تاثیر وزن، شکل و قطر نارنجک دستی بر عملکرد ویژگی های اداره ذهنی در روابط با ملاحظات طراحی ارگونومیک
|کد مقاله||سال انتشار||مقاله انگلیسی||ترجمه فارسی||تعداد کلمات|
|7666||2006||6 صفحه PDF||سفارش دهید||محاسبه نشده|
Publisher : Elsevier - Science Direct (الزویر - ساینس دایرکت)
Journal : Applied Ergonomics, Volume 37, Issue 2, March 2006, Pages 113–118
Three hand-grenade design factors, namely shape (ball, oval, can), diameter (55, 60, and 65 mm) and weight (300, 400, and 500 g), were assessed. The objective criteria were (1) throwing distance from the grenade stop point to throwing point, and (2) error distance from the grenade stop point to the target. The subjective criteria were (3) the overall rating of handling (to hold and control) properties and (4) the rating of perceived exertions of throwing strength. Twenty ROC Army soldiers threw a Mark II practice grenade to familiarize them with the throwing procedure, and then, while standing, threw 21 experimental, mockup grenades at a target indicated by a flagpole 40 m away from the throwing point. Grenade weight had the greatest effect on both subjective and objective criteria. The 300 g grenade had the greatest throwing distance (38.6±6.5 m) and had the greatest accuracy (6.9±3.9 m). Grenade shape was also a significant influence based on both the subjective and objective criteria; with the ball shape being the best. Grenade diameter, within the range tested, did not affect either the subjective or objective criteria.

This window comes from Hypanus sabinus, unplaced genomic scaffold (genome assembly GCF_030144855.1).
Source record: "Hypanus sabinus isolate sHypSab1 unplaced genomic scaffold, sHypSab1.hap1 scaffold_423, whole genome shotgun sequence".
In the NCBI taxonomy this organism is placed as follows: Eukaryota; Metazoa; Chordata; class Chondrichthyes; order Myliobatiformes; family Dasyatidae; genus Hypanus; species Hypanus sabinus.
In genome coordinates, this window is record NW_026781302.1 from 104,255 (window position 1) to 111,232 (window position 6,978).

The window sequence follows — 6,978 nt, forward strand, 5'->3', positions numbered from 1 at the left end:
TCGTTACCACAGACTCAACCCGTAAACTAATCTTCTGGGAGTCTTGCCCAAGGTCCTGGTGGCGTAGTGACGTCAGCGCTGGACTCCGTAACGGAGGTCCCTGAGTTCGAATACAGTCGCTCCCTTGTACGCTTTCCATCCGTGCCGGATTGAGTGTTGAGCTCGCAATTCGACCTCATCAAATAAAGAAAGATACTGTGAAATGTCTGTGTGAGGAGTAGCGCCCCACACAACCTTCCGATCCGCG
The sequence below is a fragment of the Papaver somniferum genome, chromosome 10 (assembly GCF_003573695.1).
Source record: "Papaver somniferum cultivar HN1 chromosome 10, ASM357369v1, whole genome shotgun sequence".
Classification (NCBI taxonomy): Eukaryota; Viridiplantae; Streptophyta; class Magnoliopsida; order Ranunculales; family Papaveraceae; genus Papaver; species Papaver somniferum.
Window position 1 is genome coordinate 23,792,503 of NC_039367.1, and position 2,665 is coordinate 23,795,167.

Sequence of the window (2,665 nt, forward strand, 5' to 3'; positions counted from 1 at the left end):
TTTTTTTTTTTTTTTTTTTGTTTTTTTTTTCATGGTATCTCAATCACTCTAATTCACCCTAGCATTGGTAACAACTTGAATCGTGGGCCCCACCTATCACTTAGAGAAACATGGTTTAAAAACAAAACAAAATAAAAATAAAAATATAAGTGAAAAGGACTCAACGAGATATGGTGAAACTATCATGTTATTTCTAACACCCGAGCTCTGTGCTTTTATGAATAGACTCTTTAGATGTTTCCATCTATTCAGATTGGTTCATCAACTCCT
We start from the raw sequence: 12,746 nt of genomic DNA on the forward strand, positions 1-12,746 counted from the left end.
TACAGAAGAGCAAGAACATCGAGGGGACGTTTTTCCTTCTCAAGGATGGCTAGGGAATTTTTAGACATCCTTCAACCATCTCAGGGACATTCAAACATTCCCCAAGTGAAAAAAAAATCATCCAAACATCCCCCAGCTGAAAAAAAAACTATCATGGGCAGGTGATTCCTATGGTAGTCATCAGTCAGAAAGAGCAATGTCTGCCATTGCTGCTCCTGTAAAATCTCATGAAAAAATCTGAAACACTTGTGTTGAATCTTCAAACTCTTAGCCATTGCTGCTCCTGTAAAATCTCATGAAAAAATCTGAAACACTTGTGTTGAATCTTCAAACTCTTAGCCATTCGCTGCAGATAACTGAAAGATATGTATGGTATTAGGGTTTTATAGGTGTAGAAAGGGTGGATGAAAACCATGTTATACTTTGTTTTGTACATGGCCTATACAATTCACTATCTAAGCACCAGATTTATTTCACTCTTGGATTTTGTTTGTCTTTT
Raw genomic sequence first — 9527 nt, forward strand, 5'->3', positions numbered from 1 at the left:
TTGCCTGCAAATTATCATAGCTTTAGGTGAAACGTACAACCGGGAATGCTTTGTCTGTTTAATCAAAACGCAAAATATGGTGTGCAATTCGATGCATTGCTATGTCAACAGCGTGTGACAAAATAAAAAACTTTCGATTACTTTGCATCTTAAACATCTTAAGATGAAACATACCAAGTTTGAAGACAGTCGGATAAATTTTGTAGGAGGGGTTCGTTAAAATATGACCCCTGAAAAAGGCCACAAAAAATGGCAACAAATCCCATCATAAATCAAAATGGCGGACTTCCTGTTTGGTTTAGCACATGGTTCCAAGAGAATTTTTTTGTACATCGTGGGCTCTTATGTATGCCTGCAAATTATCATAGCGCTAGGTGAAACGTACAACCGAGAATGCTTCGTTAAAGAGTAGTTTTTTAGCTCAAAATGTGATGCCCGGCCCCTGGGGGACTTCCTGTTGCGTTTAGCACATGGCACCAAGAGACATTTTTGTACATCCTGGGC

The hand grenade is an easy-to-deploy but somewhat inaccurate small thrown bomb. The thrower must use their own strength to throw the hand grenade sufficiently far to damage the target while simultaneously avoiding the risk of self-damage associated with the large lethal radius (generally 10–20 m). These inherently erratic characteristics make the hand grenade a “pretty inappropriate weapon that is dangerous to an attacker and deadly for its victims.” (Morris, 2002). Many new grenade designs have emerged from the armament industries. The designs of current fragmentation grenades vary, but can be categorized based on three design features: shape, weight, and diameter. Grenade shape is typically categorized as one of spherical, oval, or can. Grenade weights range from 180 g (Austria HG 86 Mini) to 765 g (Pakistan No.36M Mk.I). Meanwhile, grenade diameters range from 43 mm (Austria HG 86 Mini) to 82 mm (France LU213) (Lynn, 2002). Many reports exist regarding injuries or even stress fractures of the upper limb involving throwing movement (Chao et al., 1971; Barker and Barker, 1997; Brukner, 1998; Jones and Knapik, 1999; Reinold et al., 2000). However, the influence of grenade design on throwing performance and the handling properties is little studied, and the old-fashioned Mark II hand grenade continues to be used in numerous militaries around the world, including the Army of the Republic of China (ROC). However, because of the heavy weight (∼610 g) of the Mark II grenade, many ROC soldiers have difficulty throwing this grenade a full 40 m, and some have even suffered serious upper limb stress fractures during throw training (Kao, 1999). Based on the main functional requirements of hand grenades, military training doctrines generally require 30–50 m throwing distance and 1–5 m throwing precision (Kao, 1999). The article of “The theory and practice of hand grenades” (MILTECH, 2002) clearly stated “In general, a well-trained soldier is expected to throw a standard fragmentation grenade to a range of 30 m, with 40 m being close to the limit.” The Millennium's End Rulebook (2005) devised some simple rules for throwing grenades and other lobbed objects, which stating: • An average soldier can throw an M-67 grenade weighing 250 g to a distance of 40 m. • An average soldier can throw a 250 g grenade sized object a distance in meters equal to their strength (not specified what and how to measure). • For every 250 g above the base 250 g, the maximum throwing distance is reduced by 5 m. Clearly, these generalizations regarding grenade throwing distance focus primarily on grenade weight and thrower strength. In addition to throwing distance, throwing precision (accuracy) is also an important but frequently overlooked feature of grenade design. Owing to the rounded shape and thrown delivery of a hand grenade, it will usually not explode upon hitting the ground (except when an impact fuse is used). Instead, the grenade will roll away from the impact point—unless it falls into a confined area like a foxhole, window, or trench. For open ground targets, a throwing precision of 1–5 m is adequate, since the 10–15 m damage radius of general fragmentation hand grenades will exceed the loss of accuracy associated with roll-away. Concerns regarding the design, training doctrine and safety of the Mark II grenade inspired this investigation. This work was sponsored by the National Science Council of ROC to assess the ergonomic issues related to hand grenade designs and to understand the influence of grenade design on handling properties and throwing performance, and determining the appropriate weight range for hand throwing grenades.